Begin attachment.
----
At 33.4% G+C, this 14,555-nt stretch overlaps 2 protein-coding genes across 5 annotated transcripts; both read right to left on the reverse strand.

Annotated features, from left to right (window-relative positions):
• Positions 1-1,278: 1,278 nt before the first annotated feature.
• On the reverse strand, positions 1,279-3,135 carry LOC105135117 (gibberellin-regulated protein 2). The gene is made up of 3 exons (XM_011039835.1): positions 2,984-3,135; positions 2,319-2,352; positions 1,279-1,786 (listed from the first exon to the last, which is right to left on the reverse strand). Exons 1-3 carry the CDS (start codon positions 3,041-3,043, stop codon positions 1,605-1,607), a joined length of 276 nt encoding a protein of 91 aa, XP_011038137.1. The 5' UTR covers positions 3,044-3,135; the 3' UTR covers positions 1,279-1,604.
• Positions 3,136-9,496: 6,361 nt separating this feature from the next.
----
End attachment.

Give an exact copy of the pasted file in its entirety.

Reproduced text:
At 33.4% G+C, this 14,555-nt stretch overlaps 2 protein-coding genes across 5 annotated transcripts; both read right to left on the reverse strand.

Annotated features, from left to right (window-relative positions):
• Positions 1-1,278: 1,278 nt before the first annotated feature.
• On the reverse strand, positions 1,279-3,135 carry LOC105135117 (gibberellin-regulated protein 2). The gene is made up of 3 exons (XM_011039835.1): positions 2,984-3,135; positions 2,319-2,352; positions 1,279-1,786 (listed from the first exon to the last, which is right to left on the reverse strand). Exons 1-3 carry the CDS (start codon positions 3,041-3,043, stop codon positions 1,605-1,607), a joined length of 276 nt encoding a protein of 91 aa, XP_011038137.1. The 5' UTR covers positions 3,044-3,135; the 3' UTR covers positions 1,279-1,604.
• Positions 3,136-9,496: 6,361 nt separating this feature from the next.